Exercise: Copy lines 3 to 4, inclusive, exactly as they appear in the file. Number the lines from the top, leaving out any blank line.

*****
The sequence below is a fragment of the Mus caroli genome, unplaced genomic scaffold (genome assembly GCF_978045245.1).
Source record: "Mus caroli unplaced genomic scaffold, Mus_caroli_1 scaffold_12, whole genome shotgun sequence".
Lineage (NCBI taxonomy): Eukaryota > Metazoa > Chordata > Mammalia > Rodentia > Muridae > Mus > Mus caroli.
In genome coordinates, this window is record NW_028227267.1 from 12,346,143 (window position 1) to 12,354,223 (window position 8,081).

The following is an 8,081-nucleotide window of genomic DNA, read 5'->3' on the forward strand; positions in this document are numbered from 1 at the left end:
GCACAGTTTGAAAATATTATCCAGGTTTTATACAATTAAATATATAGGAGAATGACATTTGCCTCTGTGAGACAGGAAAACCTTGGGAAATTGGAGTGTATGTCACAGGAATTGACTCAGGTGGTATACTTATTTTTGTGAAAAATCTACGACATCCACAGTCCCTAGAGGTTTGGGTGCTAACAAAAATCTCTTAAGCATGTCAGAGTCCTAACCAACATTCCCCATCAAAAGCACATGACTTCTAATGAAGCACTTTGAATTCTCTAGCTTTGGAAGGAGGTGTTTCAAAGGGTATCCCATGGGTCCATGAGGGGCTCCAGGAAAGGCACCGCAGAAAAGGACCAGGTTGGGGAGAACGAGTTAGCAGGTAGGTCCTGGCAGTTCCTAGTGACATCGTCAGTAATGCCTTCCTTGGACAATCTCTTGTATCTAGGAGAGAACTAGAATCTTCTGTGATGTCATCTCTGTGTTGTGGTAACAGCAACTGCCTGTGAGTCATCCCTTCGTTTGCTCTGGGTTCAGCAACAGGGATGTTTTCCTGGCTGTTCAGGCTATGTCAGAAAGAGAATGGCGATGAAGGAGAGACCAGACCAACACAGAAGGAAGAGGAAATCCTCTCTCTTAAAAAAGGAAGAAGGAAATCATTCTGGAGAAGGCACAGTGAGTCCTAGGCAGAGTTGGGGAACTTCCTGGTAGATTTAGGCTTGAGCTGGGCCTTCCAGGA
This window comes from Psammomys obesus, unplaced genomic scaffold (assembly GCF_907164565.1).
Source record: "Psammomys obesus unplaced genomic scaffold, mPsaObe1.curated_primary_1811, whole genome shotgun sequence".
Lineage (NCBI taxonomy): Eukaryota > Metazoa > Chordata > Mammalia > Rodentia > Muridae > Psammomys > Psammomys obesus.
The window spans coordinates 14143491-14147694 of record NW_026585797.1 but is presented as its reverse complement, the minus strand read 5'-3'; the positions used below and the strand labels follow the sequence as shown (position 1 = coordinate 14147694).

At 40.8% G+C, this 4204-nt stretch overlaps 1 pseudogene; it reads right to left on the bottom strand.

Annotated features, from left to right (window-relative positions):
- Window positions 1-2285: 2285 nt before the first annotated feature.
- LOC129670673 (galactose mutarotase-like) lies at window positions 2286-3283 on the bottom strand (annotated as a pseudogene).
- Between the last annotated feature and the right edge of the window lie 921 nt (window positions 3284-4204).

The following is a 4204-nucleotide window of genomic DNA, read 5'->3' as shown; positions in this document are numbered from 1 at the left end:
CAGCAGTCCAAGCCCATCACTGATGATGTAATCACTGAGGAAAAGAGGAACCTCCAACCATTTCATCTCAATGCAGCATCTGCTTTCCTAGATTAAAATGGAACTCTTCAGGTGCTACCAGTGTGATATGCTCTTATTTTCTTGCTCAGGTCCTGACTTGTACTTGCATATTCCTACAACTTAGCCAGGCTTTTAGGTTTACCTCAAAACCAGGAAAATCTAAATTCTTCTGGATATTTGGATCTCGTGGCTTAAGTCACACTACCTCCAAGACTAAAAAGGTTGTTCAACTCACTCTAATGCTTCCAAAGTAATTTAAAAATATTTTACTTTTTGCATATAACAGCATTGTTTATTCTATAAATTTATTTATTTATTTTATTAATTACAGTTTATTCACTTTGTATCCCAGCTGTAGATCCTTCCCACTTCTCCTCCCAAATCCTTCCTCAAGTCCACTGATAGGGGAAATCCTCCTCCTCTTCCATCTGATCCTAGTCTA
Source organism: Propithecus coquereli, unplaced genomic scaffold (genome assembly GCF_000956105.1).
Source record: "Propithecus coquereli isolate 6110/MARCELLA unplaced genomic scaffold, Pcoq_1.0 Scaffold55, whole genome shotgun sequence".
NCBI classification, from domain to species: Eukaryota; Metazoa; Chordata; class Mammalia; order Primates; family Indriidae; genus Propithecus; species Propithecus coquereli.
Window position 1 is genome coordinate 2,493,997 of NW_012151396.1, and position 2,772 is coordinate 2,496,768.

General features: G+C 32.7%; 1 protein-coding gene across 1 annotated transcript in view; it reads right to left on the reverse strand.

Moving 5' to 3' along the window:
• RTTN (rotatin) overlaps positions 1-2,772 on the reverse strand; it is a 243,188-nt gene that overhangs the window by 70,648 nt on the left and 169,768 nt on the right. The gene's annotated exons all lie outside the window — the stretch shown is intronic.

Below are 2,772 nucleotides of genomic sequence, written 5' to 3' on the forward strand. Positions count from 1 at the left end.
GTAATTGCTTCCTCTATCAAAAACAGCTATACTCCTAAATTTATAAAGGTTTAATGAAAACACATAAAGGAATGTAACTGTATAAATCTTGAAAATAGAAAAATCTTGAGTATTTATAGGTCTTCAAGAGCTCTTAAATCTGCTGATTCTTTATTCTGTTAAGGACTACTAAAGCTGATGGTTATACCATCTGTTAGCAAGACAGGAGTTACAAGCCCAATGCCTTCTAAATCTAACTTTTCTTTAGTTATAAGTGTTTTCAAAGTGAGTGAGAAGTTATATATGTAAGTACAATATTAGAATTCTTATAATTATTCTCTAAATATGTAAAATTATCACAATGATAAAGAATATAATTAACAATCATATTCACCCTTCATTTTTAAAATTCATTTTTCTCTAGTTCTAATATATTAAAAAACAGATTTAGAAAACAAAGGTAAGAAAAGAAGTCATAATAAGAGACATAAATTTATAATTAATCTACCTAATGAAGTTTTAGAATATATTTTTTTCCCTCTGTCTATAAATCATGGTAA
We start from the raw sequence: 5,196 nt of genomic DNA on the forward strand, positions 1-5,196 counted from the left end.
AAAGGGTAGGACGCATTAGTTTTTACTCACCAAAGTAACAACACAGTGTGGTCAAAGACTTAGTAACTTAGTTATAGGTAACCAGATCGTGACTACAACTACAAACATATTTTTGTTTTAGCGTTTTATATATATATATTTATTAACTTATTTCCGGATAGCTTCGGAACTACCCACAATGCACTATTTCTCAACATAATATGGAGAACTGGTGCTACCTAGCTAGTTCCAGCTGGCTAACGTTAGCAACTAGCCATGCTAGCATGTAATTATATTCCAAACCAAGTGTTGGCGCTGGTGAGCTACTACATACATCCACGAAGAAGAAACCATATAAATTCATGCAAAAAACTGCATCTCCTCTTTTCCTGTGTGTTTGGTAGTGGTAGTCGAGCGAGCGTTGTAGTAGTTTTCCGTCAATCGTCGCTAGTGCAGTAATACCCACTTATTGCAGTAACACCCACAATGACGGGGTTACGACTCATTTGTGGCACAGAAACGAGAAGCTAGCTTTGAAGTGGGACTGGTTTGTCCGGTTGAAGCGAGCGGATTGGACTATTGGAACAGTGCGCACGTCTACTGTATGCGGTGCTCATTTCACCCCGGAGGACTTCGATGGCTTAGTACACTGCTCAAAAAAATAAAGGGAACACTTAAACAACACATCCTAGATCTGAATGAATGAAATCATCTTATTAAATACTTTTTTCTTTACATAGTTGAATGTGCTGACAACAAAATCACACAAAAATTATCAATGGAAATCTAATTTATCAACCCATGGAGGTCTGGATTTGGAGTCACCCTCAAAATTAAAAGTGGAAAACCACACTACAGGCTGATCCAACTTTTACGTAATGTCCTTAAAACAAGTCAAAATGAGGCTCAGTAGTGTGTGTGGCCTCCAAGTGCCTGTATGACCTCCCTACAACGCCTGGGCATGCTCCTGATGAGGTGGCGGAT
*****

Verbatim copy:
Lineage (NCBI taxonomy): Eukaryota > Metazoa > Chordata > Mammalia > Rodentia > Muridae > Mus > Mus caroli.
In genome coordinates, this window is record NW_028227267.1 from 12,346,143 (window position 1) to 12,354,223 (window position 8,081).